To save jobs and fight the pandemic, an Italy sustainable fashion firm shifts to protective gear in only 10 days

By Chris Welsch

In Europe, the crisis began in northern Italy and hit hard. The government shut down factories, offices and shops to try to slow the spread of the virus.

Anna Fiscale, the founder of a sustainable fashion company called Quid, was forced to close her factory in Verona and shut down nine retail shops. She was worried about the survival of her enterprise and her 140 workers’ jobs.

In her life, Anna has made a point of finding the positive side of the worst situations. The pandemic was no exception. “This was another moment to turn an obstacle into a new starting point,” she says.

In the course of 10 days, Anna and her team retrofitted the factory to make reusable masks and started producing them. During development, they made more than 10 trips to a lab in Modena to have the masks tested, and in mid-April the Italian National Institute of Health certified them as “medical devices,” or personal protective equipment. Now 80 of her workers are producing more than 10,000 masks per day that can be used in the fight against COVID-19. The masks can be washed and reused up to 15 times without losing their protective qualities.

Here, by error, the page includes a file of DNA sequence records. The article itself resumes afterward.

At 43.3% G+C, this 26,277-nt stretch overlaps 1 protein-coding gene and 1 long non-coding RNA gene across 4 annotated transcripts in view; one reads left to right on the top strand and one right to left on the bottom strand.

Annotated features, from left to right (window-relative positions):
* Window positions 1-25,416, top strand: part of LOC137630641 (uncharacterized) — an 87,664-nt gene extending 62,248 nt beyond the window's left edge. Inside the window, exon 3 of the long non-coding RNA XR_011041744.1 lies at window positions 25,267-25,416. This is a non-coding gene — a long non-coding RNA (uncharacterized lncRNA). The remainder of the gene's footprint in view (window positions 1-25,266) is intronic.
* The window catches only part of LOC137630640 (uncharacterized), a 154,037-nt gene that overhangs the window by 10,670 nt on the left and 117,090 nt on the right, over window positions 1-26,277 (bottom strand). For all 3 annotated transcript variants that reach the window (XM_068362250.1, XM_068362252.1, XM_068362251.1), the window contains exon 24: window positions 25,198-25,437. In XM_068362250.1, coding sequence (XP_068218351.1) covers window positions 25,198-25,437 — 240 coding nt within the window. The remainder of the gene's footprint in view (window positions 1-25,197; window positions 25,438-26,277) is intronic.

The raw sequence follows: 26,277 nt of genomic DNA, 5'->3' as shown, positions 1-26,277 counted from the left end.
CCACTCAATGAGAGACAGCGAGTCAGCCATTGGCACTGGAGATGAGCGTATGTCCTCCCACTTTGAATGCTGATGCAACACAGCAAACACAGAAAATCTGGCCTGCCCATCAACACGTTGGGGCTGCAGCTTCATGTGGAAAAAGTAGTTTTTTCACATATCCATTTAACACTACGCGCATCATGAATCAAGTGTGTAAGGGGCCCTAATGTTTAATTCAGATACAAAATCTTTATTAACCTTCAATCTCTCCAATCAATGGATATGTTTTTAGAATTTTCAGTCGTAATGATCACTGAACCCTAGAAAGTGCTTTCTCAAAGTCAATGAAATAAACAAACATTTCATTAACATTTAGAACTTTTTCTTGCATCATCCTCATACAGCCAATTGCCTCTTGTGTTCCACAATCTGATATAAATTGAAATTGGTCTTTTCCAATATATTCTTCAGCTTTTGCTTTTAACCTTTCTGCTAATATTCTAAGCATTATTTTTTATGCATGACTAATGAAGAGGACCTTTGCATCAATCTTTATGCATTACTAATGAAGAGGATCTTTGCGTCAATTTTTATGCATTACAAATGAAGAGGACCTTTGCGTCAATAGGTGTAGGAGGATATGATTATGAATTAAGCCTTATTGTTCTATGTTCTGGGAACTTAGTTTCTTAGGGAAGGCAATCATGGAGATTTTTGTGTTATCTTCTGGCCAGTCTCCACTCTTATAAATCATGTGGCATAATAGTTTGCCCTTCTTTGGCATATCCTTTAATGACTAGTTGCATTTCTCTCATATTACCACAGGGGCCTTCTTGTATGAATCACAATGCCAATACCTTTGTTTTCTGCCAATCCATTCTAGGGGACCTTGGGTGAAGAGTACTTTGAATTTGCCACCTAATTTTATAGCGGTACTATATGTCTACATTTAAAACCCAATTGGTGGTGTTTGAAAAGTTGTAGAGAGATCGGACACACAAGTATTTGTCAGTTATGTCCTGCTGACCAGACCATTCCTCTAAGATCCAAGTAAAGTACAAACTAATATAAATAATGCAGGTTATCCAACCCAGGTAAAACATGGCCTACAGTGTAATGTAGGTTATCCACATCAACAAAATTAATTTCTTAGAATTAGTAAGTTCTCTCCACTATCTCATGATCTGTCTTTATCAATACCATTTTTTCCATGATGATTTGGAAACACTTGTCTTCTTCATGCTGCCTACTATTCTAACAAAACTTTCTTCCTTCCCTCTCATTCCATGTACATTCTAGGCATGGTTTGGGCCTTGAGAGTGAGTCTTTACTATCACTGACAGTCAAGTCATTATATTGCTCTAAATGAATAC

A big battle ahead

Valeria Valotto, the company vice president, says Quid still has a battle ahead, and that many employees are eager to return to work. “Our nine retail stores have been closed since the end of March,” she says. This cut essential cash flow and forced 25 employees out of work temporarily. “We are lucky to still be operating, but it hasn’t been easy.”

Quid has an online boutique for its clothing brand, known as Progetto Quid, but Anna says web sales aren’t a substitute for the revenue from its stores in cities across Italy, including Verona, Milan, Genoa, Mestre and Bassano.

© Quid

Quid is a past finalist of the Social Innovation Tournament, run by the European Investment Bank Institute. The tournament supports entrepreneurs whose companies are improving society.

Quid has grown from three employees in 2013 to more than 140 today. The company earned €3.2 million in 2019. Quid works with fabric factories and fashion brands to recover high-quality textiles that would have been thrown away. Using its own designers, Quid creates limited-edition collections. The workforce is more than 80% women, and most of them come from some kind of vulnerable situation. Some are refugees, some are older women laid off by the textile industry, some are in recovery from substance abuse and addiction.

Anna says that after the lockdown ends, Quid will reopen its stores across Italy and start producing clothing again. But it will continue to devote about 30% of its capacity to producing masks, as long as they are needed.